Chasteberry comes from the chaste tree. It is native to the Mediterranean and central Asia. The Latin name is vitex agnus castus. The other names are
- Chaste tree berry
- Monk's pepper
vitex is used to alleviate symptoms of an assortment of gynecological problems
- Polycystic Ovarian Syndrome (PCOS)
- Uterine fibroids
- Luteal phase defect
Additionally it is also used to treat fibroid cysts and reducing acne in teenagers.
It is used in some supplements for male bodybuilders as a secondary component because of
its effects on testosterone levels.
The dried ripe vitex is used to concoct solid
extracts or liquid extracts which are put inside capsules and tablets.
vitex can be taken as a
Tincture and extracts of vitex are mixed with water or juice, 10-30 drops per drink.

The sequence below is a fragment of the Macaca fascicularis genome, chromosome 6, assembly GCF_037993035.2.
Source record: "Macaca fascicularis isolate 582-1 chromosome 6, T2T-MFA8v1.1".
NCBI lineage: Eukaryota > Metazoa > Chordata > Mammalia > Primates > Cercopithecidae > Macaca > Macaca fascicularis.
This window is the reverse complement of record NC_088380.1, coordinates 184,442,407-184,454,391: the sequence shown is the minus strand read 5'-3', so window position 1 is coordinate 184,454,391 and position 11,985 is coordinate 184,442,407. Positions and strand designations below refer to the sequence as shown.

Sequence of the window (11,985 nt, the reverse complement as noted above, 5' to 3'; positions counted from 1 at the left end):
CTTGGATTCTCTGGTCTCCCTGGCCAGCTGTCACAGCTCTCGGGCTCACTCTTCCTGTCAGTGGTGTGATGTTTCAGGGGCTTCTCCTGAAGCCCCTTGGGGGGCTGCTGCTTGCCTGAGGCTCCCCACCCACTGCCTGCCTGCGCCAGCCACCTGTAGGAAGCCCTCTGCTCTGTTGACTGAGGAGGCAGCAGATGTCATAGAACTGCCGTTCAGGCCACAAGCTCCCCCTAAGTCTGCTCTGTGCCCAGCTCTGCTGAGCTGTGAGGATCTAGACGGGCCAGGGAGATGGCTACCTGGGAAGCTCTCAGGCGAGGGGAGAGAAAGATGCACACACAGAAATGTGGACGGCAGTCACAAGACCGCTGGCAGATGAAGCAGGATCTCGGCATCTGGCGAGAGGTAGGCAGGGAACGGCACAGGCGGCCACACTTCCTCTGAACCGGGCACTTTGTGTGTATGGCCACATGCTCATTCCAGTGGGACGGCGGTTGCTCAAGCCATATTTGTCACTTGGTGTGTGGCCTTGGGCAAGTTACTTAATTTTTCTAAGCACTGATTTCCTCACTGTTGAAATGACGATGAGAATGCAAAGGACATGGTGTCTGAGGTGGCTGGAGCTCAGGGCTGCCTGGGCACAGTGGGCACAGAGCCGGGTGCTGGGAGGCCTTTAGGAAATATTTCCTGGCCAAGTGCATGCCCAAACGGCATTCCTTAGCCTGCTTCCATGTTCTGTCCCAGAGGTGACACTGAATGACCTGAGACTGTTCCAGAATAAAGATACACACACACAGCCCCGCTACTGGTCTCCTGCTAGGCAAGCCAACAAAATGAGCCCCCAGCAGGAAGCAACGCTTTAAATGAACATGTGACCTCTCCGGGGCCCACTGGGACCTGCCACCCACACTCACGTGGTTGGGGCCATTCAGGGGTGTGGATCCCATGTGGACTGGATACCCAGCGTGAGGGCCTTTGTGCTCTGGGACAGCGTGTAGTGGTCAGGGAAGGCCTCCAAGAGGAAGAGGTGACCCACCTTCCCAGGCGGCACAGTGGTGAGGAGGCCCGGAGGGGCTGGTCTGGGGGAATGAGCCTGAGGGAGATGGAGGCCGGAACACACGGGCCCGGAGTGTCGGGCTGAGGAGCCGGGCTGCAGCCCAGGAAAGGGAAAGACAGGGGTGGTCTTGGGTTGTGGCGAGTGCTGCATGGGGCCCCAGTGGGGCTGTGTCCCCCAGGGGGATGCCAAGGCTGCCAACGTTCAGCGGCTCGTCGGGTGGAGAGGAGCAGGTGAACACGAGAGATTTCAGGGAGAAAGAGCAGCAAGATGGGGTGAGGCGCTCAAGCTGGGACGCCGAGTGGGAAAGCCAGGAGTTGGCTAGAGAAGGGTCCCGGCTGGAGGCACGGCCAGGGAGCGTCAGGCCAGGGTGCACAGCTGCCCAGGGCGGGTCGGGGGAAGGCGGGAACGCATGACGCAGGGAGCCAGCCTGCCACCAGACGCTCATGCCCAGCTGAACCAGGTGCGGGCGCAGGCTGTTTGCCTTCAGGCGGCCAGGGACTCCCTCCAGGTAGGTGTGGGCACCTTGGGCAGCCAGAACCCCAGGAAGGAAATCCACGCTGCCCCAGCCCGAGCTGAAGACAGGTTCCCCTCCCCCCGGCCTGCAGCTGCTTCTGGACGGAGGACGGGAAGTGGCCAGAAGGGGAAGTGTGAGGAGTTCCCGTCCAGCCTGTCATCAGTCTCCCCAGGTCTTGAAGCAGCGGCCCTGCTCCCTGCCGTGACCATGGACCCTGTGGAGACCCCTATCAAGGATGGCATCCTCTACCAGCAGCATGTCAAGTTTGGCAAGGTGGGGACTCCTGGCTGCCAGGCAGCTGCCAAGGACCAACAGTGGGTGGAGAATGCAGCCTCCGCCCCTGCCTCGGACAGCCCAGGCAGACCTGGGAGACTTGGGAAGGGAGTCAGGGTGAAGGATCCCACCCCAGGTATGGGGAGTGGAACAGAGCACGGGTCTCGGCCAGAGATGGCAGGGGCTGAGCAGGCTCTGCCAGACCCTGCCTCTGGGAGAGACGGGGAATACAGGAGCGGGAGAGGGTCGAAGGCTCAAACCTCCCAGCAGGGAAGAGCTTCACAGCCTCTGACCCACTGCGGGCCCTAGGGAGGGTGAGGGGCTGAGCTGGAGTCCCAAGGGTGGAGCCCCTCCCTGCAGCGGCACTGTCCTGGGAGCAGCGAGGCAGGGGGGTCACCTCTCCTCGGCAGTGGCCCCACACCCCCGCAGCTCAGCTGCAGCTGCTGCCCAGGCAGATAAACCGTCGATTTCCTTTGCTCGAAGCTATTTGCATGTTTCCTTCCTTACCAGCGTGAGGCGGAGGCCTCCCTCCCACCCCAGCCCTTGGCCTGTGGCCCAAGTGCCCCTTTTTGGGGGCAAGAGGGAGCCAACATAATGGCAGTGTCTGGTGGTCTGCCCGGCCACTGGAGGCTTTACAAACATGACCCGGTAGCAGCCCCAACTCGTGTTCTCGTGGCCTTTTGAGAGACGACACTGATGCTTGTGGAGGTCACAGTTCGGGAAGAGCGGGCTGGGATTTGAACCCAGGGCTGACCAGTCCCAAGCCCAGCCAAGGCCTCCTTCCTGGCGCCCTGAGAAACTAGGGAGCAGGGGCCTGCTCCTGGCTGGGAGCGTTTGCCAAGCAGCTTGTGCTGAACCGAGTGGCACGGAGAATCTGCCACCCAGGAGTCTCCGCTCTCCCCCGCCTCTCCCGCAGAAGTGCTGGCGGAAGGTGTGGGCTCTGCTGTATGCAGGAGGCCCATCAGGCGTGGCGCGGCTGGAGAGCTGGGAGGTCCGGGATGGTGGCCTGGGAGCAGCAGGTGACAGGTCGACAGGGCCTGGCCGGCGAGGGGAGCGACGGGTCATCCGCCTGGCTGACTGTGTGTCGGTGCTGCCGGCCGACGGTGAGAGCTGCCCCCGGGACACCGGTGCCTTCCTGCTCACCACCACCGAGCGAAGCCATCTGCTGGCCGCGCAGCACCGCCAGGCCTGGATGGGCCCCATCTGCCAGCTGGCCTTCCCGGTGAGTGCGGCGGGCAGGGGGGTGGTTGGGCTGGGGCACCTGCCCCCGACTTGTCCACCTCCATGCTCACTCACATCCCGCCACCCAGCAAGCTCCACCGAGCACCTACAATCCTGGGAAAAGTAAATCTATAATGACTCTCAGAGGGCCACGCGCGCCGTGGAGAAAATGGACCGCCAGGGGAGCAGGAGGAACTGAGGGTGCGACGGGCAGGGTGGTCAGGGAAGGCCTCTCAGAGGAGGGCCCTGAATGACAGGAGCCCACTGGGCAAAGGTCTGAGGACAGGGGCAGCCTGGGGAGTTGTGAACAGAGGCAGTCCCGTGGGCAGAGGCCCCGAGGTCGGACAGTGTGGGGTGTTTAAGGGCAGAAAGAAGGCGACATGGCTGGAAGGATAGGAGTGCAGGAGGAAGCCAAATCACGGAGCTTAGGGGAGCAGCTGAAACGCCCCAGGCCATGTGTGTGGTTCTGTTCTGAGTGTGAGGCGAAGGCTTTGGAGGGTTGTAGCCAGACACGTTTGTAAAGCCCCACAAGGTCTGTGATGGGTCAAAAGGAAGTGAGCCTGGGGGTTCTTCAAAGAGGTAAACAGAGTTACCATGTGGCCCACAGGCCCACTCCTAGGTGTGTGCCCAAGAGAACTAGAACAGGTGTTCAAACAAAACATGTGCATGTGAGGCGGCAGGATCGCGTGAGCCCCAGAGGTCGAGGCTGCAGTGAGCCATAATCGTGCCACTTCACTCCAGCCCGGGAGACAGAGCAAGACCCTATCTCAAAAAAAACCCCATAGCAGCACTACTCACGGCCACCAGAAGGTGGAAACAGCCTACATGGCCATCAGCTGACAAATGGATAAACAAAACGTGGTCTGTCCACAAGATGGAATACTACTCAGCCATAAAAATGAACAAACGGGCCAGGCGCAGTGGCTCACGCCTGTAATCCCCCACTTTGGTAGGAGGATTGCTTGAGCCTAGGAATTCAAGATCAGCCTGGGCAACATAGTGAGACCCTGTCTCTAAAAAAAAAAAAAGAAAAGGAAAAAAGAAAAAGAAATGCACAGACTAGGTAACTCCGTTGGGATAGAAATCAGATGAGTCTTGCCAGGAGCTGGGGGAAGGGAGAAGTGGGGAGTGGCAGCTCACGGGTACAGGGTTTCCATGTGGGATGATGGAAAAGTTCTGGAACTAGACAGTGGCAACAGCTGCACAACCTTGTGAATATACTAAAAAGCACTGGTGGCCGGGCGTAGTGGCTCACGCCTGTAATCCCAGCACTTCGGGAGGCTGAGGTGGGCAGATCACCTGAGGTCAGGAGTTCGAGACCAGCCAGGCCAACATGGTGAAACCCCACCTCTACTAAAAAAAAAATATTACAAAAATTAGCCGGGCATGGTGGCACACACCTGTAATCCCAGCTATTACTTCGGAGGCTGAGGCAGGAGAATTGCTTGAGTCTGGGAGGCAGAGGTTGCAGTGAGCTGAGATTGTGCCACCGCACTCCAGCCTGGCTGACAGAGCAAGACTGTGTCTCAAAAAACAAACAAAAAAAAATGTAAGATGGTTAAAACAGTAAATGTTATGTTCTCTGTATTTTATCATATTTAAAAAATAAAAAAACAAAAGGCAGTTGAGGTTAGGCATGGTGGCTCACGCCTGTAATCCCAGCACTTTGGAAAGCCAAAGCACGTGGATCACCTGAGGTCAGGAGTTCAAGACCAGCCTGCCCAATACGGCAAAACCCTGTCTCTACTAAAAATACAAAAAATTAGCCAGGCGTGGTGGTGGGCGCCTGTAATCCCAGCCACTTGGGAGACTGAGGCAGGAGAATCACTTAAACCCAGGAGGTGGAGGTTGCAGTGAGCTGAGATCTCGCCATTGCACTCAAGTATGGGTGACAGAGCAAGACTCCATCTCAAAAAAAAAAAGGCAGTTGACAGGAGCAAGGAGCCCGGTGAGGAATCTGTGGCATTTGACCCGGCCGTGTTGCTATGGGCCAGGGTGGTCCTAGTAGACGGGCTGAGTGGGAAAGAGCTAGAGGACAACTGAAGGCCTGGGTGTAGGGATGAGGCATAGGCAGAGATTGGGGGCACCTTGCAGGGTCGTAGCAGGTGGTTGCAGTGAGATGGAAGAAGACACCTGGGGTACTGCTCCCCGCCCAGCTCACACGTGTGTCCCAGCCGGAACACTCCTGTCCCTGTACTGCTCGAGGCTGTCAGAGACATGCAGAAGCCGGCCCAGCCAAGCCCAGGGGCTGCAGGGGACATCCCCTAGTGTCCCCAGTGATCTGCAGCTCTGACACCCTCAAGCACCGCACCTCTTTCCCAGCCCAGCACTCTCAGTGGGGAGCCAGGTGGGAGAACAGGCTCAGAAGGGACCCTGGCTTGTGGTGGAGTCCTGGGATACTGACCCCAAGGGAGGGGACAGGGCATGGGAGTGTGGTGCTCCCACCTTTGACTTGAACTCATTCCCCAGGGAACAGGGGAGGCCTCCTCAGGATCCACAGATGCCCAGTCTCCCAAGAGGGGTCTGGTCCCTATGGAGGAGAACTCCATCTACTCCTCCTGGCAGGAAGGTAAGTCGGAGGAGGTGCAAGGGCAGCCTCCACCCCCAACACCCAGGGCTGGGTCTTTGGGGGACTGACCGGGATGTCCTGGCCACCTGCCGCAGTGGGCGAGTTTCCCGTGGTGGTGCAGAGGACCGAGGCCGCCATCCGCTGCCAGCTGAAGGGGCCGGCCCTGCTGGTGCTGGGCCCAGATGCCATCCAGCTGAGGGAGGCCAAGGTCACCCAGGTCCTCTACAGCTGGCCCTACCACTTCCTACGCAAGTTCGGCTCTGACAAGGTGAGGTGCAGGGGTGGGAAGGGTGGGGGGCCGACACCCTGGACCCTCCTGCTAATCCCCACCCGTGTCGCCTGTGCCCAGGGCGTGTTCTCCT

To make a vitex tea put one tablespoon into a cup of boiling water and steeped ten to fifteen minutes.
Studies show that vitex can both increase and decrease prolactin levels in the body. Too
much prolactin can result in breast tenderness and amenorrhea (no menstrual periods)
which is associated with PMS.
Too little prolactin can result in a reduction in milk production.
A clinic study that featured one hundred nursing mothers showed that mothers who took chasteberry produced more milk than the mums who had taken a placebo.
German studies also show that vitex may also help prevent a miscarriage.
It is one of the ten herbs approved by the DOH. (Philippine department of health)
Vitex is not linked with any major side effects. It can however cause
- Gastrointestinal problems
- Acne-like rashes
Vitex may affect hormone levels if the following relates to you then you should give
vitex a miss.
- If you are pregnant
- Take birth control pills
- Take hormone replacement therapy pills
- Take dopamine related medication
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